Don't we call him Sir Vince? You don't get titles on this show. It


may be a stretch of Labour to win an overall majority in another


election, but they could do the largest party. There is room for


deals, negotiation with the Lib Dems, is that not a threat to the


Tories? Might well be room for coalitions. We will fight Labour and


the Lib Dems equally vigorously. I think they are scarred by their


experience of coalition with us, but of course we are going to win the


next election hands down, so it is a hypothetical question. Like you did


last time?! I was one of Vince's ministers in the Department of


business, and I do have a lot of time and respect for him, and I


think he will be a good and effectively do. I want to ask the


question of why the Lib Dems have broken through, and I say that in


the spirit of enquiry. I was surprised at the last election that


they didn't make the kind of breakthrough I thought they might do


with Remain voters perhaps effectively punishing... That was


the strategy, but it didn't seem to... We can't talk you into a


last-minute bid? I'm very flattered, thank you, but no. From you, that is


very flattering. The drinks are on you next time! Absolutely.


The Commons and the Lords rise for summer recess today,


leaving Westminster to the tourists until September.


Of course, MPs have plenty of work to do back home


in their constituencies, but most of them will probably be


taking a holiday too and Theresa May has been telling the Tories to go


Cynics might suggest that's in part so they don't spend the summer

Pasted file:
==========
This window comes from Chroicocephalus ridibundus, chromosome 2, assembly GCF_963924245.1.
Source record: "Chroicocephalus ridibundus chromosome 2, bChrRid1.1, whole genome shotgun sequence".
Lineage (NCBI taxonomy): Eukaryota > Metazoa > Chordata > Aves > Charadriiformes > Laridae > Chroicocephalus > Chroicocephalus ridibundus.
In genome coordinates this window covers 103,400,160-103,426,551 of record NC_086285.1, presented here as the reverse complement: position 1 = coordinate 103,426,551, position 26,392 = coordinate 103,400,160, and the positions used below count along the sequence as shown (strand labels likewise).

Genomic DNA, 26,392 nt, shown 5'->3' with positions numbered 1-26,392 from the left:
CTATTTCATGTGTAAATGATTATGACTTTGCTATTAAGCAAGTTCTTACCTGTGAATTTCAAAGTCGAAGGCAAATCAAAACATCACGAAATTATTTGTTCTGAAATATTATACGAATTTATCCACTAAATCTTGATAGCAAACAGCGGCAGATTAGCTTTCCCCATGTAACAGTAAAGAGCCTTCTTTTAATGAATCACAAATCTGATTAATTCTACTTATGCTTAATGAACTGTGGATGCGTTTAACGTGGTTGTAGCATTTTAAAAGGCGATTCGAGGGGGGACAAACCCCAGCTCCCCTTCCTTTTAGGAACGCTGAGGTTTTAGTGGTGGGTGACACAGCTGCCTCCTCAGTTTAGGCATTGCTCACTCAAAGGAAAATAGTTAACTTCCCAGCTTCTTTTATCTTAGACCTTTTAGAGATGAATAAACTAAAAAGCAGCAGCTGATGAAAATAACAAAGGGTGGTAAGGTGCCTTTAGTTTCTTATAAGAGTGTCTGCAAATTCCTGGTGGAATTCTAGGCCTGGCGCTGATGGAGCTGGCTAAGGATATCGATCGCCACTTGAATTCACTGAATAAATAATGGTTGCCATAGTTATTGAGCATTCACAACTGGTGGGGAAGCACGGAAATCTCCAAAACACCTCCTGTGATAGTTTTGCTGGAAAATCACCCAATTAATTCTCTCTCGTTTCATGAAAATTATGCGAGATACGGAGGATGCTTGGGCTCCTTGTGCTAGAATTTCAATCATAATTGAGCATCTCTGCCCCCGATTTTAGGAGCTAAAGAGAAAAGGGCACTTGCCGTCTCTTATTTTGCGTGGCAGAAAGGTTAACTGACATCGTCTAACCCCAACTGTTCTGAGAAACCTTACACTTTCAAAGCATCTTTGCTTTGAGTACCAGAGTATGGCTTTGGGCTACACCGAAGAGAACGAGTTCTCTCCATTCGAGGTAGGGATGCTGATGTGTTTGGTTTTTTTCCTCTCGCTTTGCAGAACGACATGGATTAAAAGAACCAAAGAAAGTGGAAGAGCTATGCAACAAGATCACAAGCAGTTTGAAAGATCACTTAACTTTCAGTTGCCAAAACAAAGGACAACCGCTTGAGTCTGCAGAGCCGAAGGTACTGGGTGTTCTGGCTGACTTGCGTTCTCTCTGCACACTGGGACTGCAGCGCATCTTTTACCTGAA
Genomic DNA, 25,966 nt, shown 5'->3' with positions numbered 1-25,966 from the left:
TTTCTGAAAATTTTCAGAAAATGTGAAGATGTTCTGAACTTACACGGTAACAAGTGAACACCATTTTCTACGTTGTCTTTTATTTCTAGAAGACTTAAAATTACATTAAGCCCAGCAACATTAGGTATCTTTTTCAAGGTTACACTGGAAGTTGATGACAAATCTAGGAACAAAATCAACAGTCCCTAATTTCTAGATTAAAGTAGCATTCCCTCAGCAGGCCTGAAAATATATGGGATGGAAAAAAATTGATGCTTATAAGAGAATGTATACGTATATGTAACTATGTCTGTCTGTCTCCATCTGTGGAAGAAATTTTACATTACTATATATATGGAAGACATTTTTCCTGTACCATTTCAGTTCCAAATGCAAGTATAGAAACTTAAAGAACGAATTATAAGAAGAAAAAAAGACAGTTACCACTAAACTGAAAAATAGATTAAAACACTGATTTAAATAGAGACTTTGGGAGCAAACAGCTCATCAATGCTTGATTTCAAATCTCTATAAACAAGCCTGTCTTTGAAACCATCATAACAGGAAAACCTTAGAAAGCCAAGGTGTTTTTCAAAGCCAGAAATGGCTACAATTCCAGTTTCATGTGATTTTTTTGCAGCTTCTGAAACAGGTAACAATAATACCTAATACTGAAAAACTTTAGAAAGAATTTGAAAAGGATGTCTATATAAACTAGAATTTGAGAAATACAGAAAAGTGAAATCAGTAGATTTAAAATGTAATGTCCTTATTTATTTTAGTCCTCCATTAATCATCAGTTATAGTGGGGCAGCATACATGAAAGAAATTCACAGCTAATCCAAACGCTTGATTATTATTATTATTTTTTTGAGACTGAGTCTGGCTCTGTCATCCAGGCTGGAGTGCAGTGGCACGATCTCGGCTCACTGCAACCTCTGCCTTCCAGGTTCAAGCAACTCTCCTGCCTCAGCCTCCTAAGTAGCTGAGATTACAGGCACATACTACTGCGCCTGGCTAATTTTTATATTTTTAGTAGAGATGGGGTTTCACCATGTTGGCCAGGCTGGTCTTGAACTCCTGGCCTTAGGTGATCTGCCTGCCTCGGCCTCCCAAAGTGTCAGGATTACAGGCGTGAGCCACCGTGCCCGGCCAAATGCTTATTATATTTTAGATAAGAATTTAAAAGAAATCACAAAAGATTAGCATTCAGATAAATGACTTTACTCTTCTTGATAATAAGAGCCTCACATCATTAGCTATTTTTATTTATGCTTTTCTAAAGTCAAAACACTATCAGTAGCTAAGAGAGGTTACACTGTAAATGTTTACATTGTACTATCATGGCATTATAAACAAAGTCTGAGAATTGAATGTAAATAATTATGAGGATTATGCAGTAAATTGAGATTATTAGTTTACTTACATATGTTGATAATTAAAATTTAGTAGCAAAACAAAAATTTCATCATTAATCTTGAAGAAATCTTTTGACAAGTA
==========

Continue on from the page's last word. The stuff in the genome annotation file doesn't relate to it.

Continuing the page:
Jeremy Corbyn had a different message.


He told Labour MPs that they needed to help him mount a summer election


He really knows how to enjoy himself.


That's the question Emma Vardy put to MPs.


# We're going where the sun shines brightly


# We're going where the skies are blue


I hope it's a summer of beauty, kindness,


everyone getting on with each other, resolving our differences and trying


Well, everybody has a break, don't they?


Do think the plotting against Theresa May may calm down,


or do you think it's going to rumble on over summer?


I don't think people want to plot against the Prime Minister.


I think what we want to do is have a Government that is driving


forward with a strong agenda as well as dealing with Brexit.


I think everybody needs a summer break.


I don't think MPs are underworked or they take too long


I suppose you would think of me as part of the union


I think a lot of people are heading off.


Everybody that's actually going to go to Aruba or something


is pretending that they're actually going to go to Aberystwyth, because


Are you a sort of cocktails on the beach man, or a walking


Our constituency has some fantastic beaches,


so I suppose I'll be doing a lot of that, walking on the beach.